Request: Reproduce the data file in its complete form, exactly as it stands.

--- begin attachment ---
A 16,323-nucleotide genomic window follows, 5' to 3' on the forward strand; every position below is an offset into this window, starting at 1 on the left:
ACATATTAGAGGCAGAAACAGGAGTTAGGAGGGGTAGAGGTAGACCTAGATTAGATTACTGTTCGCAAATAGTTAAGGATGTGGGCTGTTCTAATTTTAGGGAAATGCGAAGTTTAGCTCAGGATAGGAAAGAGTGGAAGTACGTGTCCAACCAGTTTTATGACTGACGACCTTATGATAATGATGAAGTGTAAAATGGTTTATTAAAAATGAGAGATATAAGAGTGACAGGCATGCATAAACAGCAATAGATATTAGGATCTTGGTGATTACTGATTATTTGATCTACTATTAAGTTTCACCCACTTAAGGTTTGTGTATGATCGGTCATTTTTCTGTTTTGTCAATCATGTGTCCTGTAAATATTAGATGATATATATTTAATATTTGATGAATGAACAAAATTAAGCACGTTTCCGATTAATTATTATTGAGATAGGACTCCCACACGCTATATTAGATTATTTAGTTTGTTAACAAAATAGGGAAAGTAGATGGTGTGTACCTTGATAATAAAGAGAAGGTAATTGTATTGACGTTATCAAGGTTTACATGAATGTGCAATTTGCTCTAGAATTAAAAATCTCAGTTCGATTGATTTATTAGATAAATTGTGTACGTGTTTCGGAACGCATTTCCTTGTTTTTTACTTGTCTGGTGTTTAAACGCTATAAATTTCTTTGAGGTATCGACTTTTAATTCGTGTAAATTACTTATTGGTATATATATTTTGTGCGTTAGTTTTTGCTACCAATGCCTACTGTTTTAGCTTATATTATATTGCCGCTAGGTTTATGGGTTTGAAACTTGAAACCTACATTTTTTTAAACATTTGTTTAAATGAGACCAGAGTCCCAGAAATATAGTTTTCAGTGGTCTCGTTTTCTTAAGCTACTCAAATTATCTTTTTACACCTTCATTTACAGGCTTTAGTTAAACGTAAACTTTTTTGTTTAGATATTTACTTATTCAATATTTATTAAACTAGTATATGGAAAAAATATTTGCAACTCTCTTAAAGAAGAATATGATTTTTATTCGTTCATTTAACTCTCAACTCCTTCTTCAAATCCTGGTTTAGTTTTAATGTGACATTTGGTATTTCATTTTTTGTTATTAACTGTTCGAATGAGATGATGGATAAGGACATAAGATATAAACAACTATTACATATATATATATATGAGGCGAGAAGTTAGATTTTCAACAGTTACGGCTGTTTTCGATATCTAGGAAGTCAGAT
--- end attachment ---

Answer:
A 16,323-nucleotide genomic window follows, 5' to 3' on the forward strand; every position below is an offset into this window, starting at 1 on the left:
ACATATTAGAGGCAGAAACAGGAGTTAGGAGGGGTAGAGGTAGACCTAGATTAGATTACTGTTCGCAAATAGTTAAGGATGTGGGCTGTTCTAATTTTAGGGAAATGCGAAGTTTAGCTCAGGATAGGAAAGAGTGGAAGTACGTGTCCAACCAGTTTTATGACTGACGACCTTATGATAATGATGAAGTGTAAAATGGTTTATTAAAAATGAGAGATATAAGAGTGACAGGCATGCATAAACAGCAATAGATATTAGGATCTTGGTGATTACTGATTATTTGATCTACTATTAAGTTTCACCCACTTAAGGTTTGTGTATGATCGGTCATTTTTCTGTTTTGTCAATCATGTGTCCTGTAAATATTAGATGATATATATTTAATATTTGATGAATGAACAAAATTAAGCACGTTTCCGATTAATTATTATTGAGATAGGACTCCCACACGCTATATTAGATTATTTAGTTTGTTAACAAAATAGGGAAAGTAGATGGTGTGTACCTTGATAATAAAGAGAAGGTAATTGTATTGACGTTATCAAGGTTTACATGAATGTGCAATTTGCTCTAGAATTAAAAATCTCAGTTCGATTGATTTATTAGATAAATTGTGTACGTGTTTCGGAACGCATTTCCTTGTTTTTTACTTGTCTGGTGTTTAAACGCTATAAATTTCTTTGAGGTATCGACTTTTAATTCGTGTAAATTACTTATTGGTATATATATTTTGTGCGTTAGTTTTTGCTACCAATGCCTACTGTTTTAGCTTATATTATATTGCCGCTAGGTTTATGGGTTTGAAACTTGAAACCTACATTTTTTTAAACATTTGTTTAAATGAGACCAGAGTCCCAGAAATATAGTTTTCAGTGGTCTCGTTTTCTTAAGCTACTCAAATTATCTTTTTACACCTTCATTTACAGGCTTTAGTTAAACGTAAACTTTTTTGTTTAGATATTTACTTATTCAATATTTATTAAACTAGTATATGGAAAAAATATTTGCAACTCTCTTAAAGAAGAATATGATTTTTATTCGTTCATTTAACTCTCAACTCCTTCTTCAAATCCTGGTTTAGTTTTAATGTGACATTTGGTATTTCATTTTTTGTTATTAACTGTTCGAATGAGATGATGGATAAGGACATAAGATATAAACAACTATTACATATATATATATATGAGGCGAGAAGTTAGATTTTCAACAGTTACGGCTGTTTTCGATATCTAGGAAGTCAGAT